3b. If you’re an aws cli user, you can run:

aws sts get-session-token --duration-seconds 3600 --serial-number <ARN of your MFA Device> --token-code 783462 and using its output, manually update your AWS credentials file or environment variables.

3c. Write your own application that interfaces with STS using one of AWS’s SDKs!

AWS Console and MFA

Implementing MFA for console usage is a much simpler process. By performing Step 1, the console automatically prompts for your MFA passcode upon login. Awesome, and easy!

Service Accounts

There are scenarios where temporary credentials do not fit the workload of long running tasks. Having to renew credentials every 60 minutes for long-running or recurring automated processes seems highly counterintuitive. In this case, it’s best to create what I like to call an IAM Service Account. An IAM Service Account is just a normal IAM User, but it’s functionally used by an application or process, instead of a human being. Because the service account won’t use MFA, you’ll want to reduce the risk associated to its credentials in the event of their exposure. You do this by combining a least privilege policy, meaning only give access to what’s absolutely necessary, with additional controls, such as source IP address restrictions.

An example Service Account IAM Policy that only allows EC2 instance termination from an allowed IP address range.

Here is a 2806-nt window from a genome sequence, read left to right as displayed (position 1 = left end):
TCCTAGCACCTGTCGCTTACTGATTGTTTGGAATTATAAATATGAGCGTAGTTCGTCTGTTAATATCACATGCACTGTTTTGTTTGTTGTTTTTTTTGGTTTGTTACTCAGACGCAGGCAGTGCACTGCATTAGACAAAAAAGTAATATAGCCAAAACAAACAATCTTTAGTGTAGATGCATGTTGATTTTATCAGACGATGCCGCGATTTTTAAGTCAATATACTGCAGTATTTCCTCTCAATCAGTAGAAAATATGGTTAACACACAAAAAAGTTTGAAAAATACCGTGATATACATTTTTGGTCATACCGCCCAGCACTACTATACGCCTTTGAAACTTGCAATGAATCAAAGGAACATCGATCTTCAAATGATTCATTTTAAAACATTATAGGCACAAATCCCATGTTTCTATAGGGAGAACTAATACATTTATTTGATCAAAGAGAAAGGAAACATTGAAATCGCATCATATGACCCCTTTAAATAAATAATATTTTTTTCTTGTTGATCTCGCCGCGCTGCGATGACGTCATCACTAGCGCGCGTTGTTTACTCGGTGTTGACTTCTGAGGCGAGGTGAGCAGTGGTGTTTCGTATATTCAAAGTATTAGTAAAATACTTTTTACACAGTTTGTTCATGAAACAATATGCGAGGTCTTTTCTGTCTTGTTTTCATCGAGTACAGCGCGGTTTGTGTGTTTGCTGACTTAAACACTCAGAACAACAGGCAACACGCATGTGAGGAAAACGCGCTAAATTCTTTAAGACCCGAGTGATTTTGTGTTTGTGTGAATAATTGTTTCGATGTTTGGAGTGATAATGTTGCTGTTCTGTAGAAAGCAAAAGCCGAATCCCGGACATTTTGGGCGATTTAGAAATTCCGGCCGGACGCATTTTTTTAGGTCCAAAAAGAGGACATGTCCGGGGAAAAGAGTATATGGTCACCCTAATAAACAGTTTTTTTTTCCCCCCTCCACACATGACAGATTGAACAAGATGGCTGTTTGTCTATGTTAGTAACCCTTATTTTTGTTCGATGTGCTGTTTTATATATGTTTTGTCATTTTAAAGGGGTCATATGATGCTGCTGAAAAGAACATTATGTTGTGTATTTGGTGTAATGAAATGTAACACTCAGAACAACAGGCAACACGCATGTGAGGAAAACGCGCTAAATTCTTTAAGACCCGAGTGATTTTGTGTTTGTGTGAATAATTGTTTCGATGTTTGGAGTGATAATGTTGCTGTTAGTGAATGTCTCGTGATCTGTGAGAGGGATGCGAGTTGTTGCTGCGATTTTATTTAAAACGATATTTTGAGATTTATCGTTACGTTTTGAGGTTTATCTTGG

MFA Protection on Identity Providers and Federation

While AWS offers MFA Protection for Cross-Account Delegation, this only applies to requests originating from an AWS account. AWS does not have visibility into the MFA status of external identity providers (IdP). If your organization uses an external Identity Provider to broker access to AWS, either via SAML or a custom federation solution, it is advised that you implement a MFA solution, such as Duo, in your IdP’s authentication workflow.

Stay safe, have fun, and keep building!

About the Author

Brian Nuszkowski (@nuszkowski) is a Software Engineer at Uber’s Advanced Technologies Center. He is on the organizing committee for DevOpsDays Detroit and has spoken at several conferences throughout North America such as DevOps Days Austin, Pittsburg, Toronto, and O’Reilly’s Velocity conference in New York.

About the Editors

Chris Henry is a technologist who has devoted his professional life to building technology and teams that create truly useful products. He believes in leveraging the right technologies to keep systems up and safe, and teams productive. Previously, Chris led technology teams at Behance, the leading online platform for creatives to showcase and discover creative work, and later at Adobe, which acquired Behance in 2012. A large part of his time has been spent continually examining and improving systems and processes with the goal of providing the best experience to end users. He’s currently building IssueVoter.org, a simple way to send Congress opinions about current legislature and track their results. He occasionally blogs at http://chr.ishenry.com about tech, travel, and his cat.

Chris Castle is a Delivery Manager within Accenture’s Technology Architecture practice. During his tenure, he has spent time with major financial services and media companies. He is currently involved in the creation of a compute request and deployment platform to enable migration of his client’s internal applications to AWS.